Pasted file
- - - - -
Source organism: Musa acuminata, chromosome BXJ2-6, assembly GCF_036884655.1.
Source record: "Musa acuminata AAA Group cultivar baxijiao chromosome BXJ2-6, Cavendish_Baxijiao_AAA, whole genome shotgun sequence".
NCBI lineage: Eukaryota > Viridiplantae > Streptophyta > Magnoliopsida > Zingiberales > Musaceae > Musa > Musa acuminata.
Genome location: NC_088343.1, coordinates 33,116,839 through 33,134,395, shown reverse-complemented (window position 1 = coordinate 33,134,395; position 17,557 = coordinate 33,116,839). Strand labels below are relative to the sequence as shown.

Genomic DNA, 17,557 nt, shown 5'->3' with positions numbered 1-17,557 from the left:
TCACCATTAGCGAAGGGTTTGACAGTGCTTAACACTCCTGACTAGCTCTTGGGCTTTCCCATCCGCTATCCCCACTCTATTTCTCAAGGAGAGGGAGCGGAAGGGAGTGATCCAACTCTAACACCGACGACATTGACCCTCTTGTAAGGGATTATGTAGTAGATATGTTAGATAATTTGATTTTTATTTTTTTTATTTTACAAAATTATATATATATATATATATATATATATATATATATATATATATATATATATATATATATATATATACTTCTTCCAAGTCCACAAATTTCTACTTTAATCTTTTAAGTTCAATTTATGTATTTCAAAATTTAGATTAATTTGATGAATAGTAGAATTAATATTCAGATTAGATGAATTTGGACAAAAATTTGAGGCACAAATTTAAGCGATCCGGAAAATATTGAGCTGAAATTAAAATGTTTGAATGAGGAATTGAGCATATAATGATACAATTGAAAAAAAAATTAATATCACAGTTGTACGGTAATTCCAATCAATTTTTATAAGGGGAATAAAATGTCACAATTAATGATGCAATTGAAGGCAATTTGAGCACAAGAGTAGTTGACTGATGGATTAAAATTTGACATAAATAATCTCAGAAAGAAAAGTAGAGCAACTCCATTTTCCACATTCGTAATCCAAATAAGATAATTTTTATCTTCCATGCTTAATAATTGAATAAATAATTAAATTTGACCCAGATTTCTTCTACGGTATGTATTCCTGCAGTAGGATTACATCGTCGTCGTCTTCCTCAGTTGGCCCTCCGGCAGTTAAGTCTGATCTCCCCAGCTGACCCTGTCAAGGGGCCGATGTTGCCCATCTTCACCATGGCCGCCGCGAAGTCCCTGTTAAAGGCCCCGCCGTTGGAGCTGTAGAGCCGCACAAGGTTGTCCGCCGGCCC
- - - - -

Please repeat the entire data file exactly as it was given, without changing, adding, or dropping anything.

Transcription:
Source organism: Musa acuminata, chromosome BXJ2-6, assembly GCF_036884655.1.
Source record: "Musa acuminata AAA Group cultivar baxijiao chromosome BXJ2-6, Cavendish_Baxijiao_AAA, whole genome shotgun sequence".
NCBI lineage: Eukaryota > Viridiplantae > Streptophyta > Magnoliopsida > Zingiberales > Musaceae > Musa > Musa acuminata.
Genome location: NC_088343.1, coordinates 33,116,839 through 33,134,395, shown reverse-complemented (window position 1 = coordinate 33,134,395; position 17,557 = coordinate 33,116,839). Strand labels below are relative to the sequence as shown.

Genomic DNA, 17,557 nt, shown 5'->3' with positions numbered 1-17,557 from the left:
TCACCATTAGCGAAGGGTTTGACAGTGCTTAACACTCCTGACTAGCTCTTGGGCTTTCCCATCCGCTATCCCCACTCTATTTCTCAAGGAGAGGGAGCGGAAGGGAGTGATCCAACTCTAACACCGACGACATTGACCCTCTTGTAAGGGATTATGTAGTAGATATGTTAGATAATTTGATTTTTATTTTTTTTATTTTACAAAATTATATATATATATATATATATATATATATATATATATATATATATATATATATATATATATATATACTTCTTCCAAGTCCACAAATTTCTACTTTAATCTTTTAAGTTCAATTTATGTATTTCAAAATTTAGATTAATTTGATGAATAGTAGAATTAATATTCAGATTAGATGAATTTGGACAAAAATTTGAGGCACAAATTTAAGCGATCCGGAAAATATTGAGCTGAAATTAAAATGTTTGAATGAGGAATTGAGCATATAATGATACAATTGAAAAAAAAATTAATATCACAGTTGTACGGTAATTCCAATCAATTTTTATAAGGGGAATAAAATGTCACAATTAATGATGCAATTGAAGGCAATTTGAGCACAAGAGTAGTTGACTGATGGATTAAAATTTGACATAAATAATCTCAGAAAGAAAAGTAGAGCAACTCCATTTTCCACATTCGTAATCCAAATAAGATAATTTTTATCTTCCATGCTTAATAATTGAATAAATAATTAAATTTGACCCAGATTTCTTCTACGGTATGTATTCCTGCAGTAGGATTACATCGTCGTCGTCTTCCTCAGTTGGCCCTCCGGCAGTTAAGTCTGATCTCCCCAGCTGACCCTGTCAAGGGGCCGATGTTGCCCATCTTCACCATGGCCGCCGCGAAGTCCCTGTTAAAGGCCCCGCCGTTGGAGCTGTAGAGCCGCACAAGGTTGTCCGCCGGCCC